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Neural correlates of orthographic and phonological consistency effects in children


Bolger DJDonald J , Hornickel JJane , Cone NENadia E , Burman DDDouglas D , Booth JRJames R . Human brain mapping. 2008 ; 29(12). 1416-29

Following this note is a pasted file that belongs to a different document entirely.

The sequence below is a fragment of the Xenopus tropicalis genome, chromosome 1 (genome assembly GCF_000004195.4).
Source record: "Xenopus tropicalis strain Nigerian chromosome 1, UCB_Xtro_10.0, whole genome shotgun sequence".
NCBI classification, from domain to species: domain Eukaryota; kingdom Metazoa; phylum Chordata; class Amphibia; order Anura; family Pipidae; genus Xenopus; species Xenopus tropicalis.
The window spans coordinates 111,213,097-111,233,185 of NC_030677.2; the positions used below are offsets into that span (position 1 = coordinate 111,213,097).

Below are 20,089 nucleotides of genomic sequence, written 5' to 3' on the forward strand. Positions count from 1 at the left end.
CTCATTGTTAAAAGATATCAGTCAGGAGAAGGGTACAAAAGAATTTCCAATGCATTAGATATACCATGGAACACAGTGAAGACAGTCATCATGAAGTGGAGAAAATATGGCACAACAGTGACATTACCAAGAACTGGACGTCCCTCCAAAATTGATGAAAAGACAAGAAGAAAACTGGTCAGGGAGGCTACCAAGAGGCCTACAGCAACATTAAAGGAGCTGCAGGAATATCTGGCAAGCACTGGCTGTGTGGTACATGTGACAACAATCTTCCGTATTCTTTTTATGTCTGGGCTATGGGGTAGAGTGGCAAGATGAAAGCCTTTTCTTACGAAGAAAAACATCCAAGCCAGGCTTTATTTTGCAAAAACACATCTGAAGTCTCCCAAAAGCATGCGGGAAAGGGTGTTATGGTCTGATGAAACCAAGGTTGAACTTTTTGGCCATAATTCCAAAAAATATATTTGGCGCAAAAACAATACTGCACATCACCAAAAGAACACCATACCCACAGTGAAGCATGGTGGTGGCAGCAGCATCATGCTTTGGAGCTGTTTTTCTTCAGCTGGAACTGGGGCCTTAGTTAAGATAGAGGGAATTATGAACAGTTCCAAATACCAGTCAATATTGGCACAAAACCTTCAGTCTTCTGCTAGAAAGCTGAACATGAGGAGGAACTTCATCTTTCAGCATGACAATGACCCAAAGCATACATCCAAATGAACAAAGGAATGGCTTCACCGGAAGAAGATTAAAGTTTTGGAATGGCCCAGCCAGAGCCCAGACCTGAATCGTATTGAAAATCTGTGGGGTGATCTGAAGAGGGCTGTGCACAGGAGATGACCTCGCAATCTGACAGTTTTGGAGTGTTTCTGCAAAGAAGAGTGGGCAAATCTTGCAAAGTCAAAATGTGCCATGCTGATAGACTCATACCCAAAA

The objective of this study was to examine the neural correlates of phonological inconsistency (relationship of spelling to sound) and orthographic inconsistency (relationship of sound to spelling) in visual word processing using functional magnetic resonance imaging (fMRI). Children (9- to 15-year-old) performed a rhyming and spelling task in which two words were presented sequentially in the visual modality. Consistent with previous studies in adults, higher phonological inconsistency was associated with greater activation in several regions including left inferior frontal gyrus and medial frontal gyrus/anterior cingulate cortex. We additionally demonstrated an effect of orthographic inconsistency in these same areas, suggesting that these regions are involved in the integration of orthographic and phonological information and, with respect to the medial frontal/anterior cingulate, greater demands on executive function. Higher phonological and orthographic consistency was associated with greater activation in precuneus/posterior cingulate cortex, the putative steady state system active during resting, suggesting lower demands on cognitive resources for consistent items. Both consistency effects were larger for the rhyming compared with the spelling task suggesting greater demands of integrating spelling and sound in the former task. Finally, accuracy on the rhyming task was negatively correlated with the consistency effect in left fusiform gyrus. In particular, this region showed insensitivity to consistency in low performers, sensitivity to inconsistency (higher activity) in moderate performers, and sensitivity to inconsistency (high activation) and to consistency (deactivation). In general, these results show that the influence of spelling-sound (and sound-spelling) correspondences on processing in fusiform gyrus develops as a function of skill.